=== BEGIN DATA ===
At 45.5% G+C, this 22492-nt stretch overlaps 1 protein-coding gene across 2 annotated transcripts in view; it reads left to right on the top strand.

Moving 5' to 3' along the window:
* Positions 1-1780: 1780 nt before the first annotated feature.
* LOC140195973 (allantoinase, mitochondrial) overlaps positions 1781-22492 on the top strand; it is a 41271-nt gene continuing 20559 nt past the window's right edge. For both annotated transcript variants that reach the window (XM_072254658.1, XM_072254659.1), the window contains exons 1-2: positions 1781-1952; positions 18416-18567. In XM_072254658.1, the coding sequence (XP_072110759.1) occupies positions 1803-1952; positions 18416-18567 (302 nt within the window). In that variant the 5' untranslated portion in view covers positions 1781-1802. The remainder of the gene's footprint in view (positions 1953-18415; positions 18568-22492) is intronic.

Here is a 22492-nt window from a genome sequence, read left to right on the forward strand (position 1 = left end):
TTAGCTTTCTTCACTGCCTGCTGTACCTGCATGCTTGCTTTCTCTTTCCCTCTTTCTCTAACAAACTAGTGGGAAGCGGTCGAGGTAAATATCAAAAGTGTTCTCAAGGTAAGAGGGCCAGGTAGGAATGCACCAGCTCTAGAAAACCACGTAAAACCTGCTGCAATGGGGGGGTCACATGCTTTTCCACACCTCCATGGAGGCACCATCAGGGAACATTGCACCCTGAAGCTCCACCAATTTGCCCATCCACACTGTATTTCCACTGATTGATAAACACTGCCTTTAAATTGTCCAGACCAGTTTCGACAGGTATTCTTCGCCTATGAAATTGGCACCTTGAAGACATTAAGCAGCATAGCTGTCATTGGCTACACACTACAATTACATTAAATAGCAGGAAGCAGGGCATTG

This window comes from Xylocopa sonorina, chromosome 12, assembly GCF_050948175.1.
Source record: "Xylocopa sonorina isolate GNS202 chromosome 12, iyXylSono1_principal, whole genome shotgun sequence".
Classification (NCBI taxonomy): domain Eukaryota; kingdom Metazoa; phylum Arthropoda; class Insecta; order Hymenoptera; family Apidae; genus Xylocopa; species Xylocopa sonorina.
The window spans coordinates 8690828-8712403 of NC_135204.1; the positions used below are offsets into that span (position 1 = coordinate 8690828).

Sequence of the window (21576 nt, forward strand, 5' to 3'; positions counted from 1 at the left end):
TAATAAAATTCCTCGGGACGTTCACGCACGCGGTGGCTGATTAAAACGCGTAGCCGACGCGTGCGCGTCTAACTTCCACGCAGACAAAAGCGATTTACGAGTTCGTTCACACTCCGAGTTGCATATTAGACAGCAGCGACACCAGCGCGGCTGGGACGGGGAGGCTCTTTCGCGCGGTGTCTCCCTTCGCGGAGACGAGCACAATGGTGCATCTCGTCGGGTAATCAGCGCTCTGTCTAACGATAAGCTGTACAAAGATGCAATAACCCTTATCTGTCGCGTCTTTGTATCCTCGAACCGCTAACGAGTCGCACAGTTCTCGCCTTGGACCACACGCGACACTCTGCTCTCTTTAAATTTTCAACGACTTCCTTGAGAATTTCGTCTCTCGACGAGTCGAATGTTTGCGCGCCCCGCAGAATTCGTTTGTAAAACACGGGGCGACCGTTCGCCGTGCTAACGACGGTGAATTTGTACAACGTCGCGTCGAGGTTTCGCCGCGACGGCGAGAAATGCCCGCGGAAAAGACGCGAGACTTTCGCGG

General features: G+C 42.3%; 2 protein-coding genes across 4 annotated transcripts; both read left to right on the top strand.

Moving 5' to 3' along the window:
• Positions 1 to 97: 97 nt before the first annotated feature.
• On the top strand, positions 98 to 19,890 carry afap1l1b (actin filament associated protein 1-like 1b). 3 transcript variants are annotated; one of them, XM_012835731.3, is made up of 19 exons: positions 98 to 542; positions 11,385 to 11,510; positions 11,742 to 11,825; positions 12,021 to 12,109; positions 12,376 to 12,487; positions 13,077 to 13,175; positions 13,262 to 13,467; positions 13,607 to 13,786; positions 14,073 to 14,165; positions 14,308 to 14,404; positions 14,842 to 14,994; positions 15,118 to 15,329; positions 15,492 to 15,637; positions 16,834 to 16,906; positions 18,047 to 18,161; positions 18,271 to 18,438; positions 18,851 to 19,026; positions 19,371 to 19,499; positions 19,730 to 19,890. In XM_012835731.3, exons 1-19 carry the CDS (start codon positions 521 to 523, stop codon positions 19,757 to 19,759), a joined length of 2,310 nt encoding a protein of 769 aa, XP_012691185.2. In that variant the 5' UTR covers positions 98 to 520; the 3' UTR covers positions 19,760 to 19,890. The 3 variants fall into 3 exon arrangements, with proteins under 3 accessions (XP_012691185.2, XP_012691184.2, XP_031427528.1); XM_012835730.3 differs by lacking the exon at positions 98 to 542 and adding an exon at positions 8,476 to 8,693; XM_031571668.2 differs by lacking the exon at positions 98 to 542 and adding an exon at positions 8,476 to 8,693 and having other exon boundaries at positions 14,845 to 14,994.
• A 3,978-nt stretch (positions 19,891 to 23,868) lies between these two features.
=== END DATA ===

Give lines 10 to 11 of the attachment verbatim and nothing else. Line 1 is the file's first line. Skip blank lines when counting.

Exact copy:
The window spans coordinates 8690828-8712403 of NC_135204.1; the positions used below are offsets into that span (position 1 = coordinate 8690828).

Sequence of the window (21576 nt, forward strand, 5' to 3'; positions counted from 1 at the left end):